Before 1949, Newfoundland was called Dominion of Newfoundland and was part of the British Commonwealth . In 1949, it became a Canadian province.
The first non-stop flight eastward across the Atlantic.
The book « Our transatlantic flight » tells the story of the historic flight that was made in 1919, just after the First World War, from Newfoundland to Ireland. There was a 10,000 £ prize offered by Lord Northcliffe from Great Britain for whoever would succeed on the first non-stop flight eastward across the Atlantic.
A triumph for British aviation
Sir John Alcock and Sir Arthur Whitten Brown , respectively pilot and navigator, wrote the story of their successful flight in this book which was published in 1969. The followings are pilot quotes from the book : « For the first time in the history of aviation the Atlantic had been crossed in direct, non-stop flight in the record time of 15 hours, 57 minutes. » (p.13) « The flight was a triumph for British aviation; the pilot and navigator were both British, the aircraft was a Vickers-Vimy and the twin engines were made by Rolls-Royce. » (p.13)
As with all great human achievements, a very good flight planning and some luck was needed to make this flight a success. If there was an engine failure during the flight, even if the planning was excellent, there was only one outcome : downward.
In order to make the flight, Alcock and Brown boarded a ship from England bound to Halifax. They then headed to Port aux Basques and finally arrived in St.John’s. There, they joined a small group of British aviators who had arrived a few days before and who were also preparing for the competition. « The evenings were mostly spent in playing cards with the other competitors at the Cochrane Hotel, or in visits to the neighbouring film theatres. St.John’s itself showed us every kindness. » (p.60)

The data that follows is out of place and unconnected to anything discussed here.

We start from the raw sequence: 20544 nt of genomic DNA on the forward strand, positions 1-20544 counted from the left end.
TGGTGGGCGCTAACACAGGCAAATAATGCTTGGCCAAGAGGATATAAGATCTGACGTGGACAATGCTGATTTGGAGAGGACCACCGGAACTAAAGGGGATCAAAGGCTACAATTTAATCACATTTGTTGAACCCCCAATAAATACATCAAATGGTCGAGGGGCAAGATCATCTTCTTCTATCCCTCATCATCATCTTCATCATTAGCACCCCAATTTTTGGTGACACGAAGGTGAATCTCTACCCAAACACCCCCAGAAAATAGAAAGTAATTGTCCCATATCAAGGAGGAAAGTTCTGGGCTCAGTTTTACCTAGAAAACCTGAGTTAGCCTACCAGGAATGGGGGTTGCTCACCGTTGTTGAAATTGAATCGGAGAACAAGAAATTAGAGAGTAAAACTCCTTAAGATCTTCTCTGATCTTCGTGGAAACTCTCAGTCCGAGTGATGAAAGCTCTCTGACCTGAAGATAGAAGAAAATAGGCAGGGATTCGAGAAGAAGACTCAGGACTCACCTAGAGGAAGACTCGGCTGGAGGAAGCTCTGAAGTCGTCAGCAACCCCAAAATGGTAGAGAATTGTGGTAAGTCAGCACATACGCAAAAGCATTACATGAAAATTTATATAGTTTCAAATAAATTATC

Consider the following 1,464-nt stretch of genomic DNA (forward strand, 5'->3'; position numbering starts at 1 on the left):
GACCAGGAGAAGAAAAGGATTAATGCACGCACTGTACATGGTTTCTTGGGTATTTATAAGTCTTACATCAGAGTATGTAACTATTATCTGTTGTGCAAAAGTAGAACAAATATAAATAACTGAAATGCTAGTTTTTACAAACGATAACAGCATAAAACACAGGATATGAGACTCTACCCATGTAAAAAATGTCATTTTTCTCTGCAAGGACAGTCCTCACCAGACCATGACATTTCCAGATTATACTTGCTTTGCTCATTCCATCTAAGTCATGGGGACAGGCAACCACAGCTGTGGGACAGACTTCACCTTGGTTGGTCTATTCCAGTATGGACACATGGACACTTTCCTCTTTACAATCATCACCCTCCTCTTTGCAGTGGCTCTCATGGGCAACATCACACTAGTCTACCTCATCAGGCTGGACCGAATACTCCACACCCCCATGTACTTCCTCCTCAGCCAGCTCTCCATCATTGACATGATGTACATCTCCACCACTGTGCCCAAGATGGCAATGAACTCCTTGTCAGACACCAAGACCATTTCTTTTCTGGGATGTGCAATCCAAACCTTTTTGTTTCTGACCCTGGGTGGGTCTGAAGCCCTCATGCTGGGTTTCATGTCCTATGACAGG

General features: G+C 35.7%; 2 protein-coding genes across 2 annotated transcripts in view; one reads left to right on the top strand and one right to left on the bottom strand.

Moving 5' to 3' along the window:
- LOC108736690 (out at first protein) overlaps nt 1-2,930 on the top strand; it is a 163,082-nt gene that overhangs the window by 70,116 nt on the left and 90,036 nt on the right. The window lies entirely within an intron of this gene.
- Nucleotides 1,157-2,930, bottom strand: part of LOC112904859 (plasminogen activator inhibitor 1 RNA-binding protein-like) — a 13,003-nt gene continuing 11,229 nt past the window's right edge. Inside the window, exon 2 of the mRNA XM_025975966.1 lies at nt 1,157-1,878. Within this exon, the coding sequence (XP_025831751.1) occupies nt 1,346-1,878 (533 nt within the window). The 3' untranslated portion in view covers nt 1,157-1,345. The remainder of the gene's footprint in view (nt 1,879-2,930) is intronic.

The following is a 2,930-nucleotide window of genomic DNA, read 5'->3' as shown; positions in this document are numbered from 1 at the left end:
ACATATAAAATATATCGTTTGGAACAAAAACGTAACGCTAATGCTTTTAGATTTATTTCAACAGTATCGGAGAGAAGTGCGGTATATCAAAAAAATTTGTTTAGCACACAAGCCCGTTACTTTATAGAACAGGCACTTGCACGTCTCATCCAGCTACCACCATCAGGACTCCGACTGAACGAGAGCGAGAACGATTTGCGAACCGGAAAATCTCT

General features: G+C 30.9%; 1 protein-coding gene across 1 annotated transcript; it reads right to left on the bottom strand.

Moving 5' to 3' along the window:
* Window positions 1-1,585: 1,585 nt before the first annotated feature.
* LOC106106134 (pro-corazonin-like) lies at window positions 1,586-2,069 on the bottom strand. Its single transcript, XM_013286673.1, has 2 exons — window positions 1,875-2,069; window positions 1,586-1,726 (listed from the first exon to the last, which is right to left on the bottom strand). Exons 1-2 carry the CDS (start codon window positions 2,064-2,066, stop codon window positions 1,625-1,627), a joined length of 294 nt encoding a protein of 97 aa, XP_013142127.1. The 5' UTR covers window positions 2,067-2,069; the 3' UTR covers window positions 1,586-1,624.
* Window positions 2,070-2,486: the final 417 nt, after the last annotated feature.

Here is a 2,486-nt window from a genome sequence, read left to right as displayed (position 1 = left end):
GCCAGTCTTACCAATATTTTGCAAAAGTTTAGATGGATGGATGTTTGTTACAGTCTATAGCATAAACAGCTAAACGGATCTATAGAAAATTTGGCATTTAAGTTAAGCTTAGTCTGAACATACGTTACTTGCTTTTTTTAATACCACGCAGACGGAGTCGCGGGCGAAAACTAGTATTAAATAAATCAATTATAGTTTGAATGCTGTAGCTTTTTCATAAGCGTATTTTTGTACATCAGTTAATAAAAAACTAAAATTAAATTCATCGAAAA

Maritime transport was used to carry the Vickers-Vimy biplane to Newfoundland on May 4th. It was assembled in Newfoundland. « The reporters representing the Daily Mail, the New York Times, and the New York World were often of assistance when extra manpower was required. » (p.61).
While the aircraft was being built, there were more and more visiters coming to the site. Brown says : « Although we remained unworried so long as the crowd contented itself with just watching, we had to guard against petty damage. The testing of the fabric’s firmness with the point of an umbrella was a favourite pastime of the spectators […]. » (p.61)
It was difficult to find a field that could be improvised into an aerodrome : « Newfoundland is a hospitable place, but its best friends cannot claim that it is ideal for aviation. The whole of the island has no ground that might be made into a first-class aerodrome. The district around St.John’s is especially difficult. Some of the country is wooded, but for the most part it shows a rolling, switchback surface, across which aeroplanes cannot taxi with any degree of smoothness. The soil is soft and dotted with boulders, as only a light layer covers the rock stratum. Another handicap is the prevalence of thick fogs, which roll westward from the sea. » (p.59)
They flight tested the airplane on June 9th at Quidi Vidi. During the short flight, the crew could see icebergs near the coast. They did a second trial on June 12th and found that the transmitter constantly caused problems. But, at least, the engines seemed to be reliable…
The two men left Newfoundland on June 14th 1919. In order to fight the cold air in flight, they wore electrically heated clothing. A battery located between two seats provided for the necessary energy.
The short take-off was very difficult due to the wind and the rough surface of the aerodrome. Brown writes : « Several times I held my breath, from fear that our under-carriage would hit a roof or a tree-top. I am convinced that only Alcock’s clever piloting saved us from such an early disaster. » (p.73)